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Whale watchers view a diving humpback whale off the coast of Provincetown, Massachusetts.

Iceland urged to abandon whaling

Publication Date: 
woe, 05/25/2005
The British, French and German governments also issued a message which strongly criticised the Marine Research Institute’s proposals for 39 minke whales to be taken this year.

IFAW condemned the recommendation as cruel, unnecessary and economically unsustainable and called on Iceland’s Ministry of Fisheries to abandon the practice. It is also concerned by proposals to take a further 100 whales next year.

Iceland resumed whaling two years ago on the grounds of scientific research.

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Since August 2003, 62 minke whales have been killed in Iceland's coastal waters.

IFAW: Canada enacts law to punish polluters and protect wildlife

Publication Date: 
don, 05/19/2005
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An IFAW-led coalition, including World Wildlife Fund, Nature Canada, Birds Studies Canada and the Sierra Club of Canada, campaigned in favor of the new legislation.  "The broad spectrum of support on this bill is something seldom seen in Canadian politics" said Kim Elmslie.  " IFAW would like to applaud Environment Minister Stephane Dion and conservative Environment Critic Bob Mills for their unwavering support of C-15."

Bill C-15 in its current form will allow the Canadian government to effectively enforce the Migratory Birds Convention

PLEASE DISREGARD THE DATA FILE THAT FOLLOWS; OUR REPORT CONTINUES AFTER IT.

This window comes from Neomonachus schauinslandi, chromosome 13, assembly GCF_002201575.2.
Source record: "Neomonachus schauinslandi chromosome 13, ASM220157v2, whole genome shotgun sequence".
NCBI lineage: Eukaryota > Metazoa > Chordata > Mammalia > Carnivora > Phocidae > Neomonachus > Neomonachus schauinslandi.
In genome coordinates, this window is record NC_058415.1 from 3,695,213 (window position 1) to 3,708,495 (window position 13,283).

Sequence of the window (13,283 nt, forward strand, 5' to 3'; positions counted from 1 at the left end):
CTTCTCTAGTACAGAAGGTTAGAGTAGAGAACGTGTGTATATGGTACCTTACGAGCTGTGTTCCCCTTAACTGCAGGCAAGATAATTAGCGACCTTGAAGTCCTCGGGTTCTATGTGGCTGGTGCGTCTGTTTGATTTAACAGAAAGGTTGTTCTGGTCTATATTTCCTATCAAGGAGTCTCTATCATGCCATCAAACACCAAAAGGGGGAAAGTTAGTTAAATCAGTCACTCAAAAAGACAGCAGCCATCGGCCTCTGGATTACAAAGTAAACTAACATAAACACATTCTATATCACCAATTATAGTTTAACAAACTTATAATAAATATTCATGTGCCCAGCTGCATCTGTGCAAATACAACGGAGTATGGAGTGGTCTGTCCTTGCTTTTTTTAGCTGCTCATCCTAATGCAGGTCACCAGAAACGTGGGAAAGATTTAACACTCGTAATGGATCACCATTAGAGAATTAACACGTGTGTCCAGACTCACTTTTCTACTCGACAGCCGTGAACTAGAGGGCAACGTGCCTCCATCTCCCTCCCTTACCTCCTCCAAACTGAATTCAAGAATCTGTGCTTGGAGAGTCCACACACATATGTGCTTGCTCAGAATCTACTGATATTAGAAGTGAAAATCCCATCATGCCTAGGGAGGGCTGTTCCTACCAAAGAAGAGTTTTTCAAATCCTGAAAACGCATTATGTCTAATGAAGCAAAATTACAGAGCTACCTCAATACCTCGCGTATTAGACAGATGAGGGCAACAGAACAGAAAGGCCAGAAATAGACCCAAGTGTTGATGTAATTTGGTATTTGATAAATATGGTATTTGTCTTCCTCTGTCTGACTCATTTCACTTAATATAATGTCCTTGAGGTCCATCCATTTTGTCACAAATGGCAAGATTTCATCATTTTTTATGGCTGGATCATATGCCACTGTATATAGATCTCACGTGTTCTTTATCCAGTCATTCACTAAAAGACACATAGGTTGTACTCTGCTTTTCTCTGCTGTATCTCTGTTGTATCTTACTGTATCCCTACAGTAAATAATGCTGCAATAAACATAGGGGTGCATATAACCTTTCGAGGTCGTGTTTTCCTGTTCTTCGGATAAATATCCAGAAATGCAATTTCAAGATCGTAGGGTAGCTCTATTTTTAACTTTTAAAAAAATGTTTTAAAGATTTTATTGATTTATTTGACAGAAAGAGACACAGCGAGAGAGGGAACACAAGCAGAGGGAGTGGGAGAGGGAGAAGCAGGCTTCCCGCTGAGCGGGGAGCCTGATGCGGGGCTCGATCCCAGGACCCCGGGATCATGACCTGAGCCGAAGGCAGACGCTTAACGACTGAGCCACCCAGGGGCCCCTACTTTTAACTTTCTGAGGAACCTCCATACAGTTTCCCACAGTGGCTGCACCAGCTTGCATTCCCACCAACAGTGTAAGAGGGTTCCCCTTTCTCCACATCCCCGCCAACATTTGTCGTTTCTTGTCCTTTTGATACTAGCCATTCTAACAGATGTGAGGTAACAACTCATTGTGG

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An oiled murre found on a beach near Cape St Mary's Ecological Reserve in Newfoundland. Every year the illegal and deliberate dumping of oil from ships kills 300,000 seabirds off the coast of Newfoundland, Canada.

IFAW.org receives top international award for web sites

Publication Date: 
woe, 05/04/2005
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“We appreciate the recognition and encourage new users to visit ifaw.org to learn how to create a better world for animals and people,” said A.J. Cady, IFAW’s Director of Online Campaigns and Marketing.

IFAW will be honored alongside Al Gore at the Ninth Annual Webby Awards at Gotham Hall in New York City on June 6.

IFAW uses Kintera’s online marketing tools to campaign for animal welfare in 17 countries and 11 languages worldwide.

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Canada kills 250,000 seal pups in annual hunt

Publication Date: 
don, 04/21/2005
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The government sanctioned commercial hunt for seal pups opened in the Gulf of St Lawrence on 29 March 2005 and closed on 2 April 2005 resulting in the deaths of approximately 100,000 seal pups. On 15 April the hunt then moved on to the “Front” off the coast of Newfoundland where it continues with an estimated 150,000 harp seals already slaughtered.

Canada’s annual commercial seal hunt is the largest marine mammal hunt in the world.

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A sealer skins harp seals on a table set up on an ice floe, during the first day of the annual baby seal hunt in Canada. Canadian government has set a quota allowing 319,500 seal pups to be killed this year -- one of the largest quotas in the last 50 years.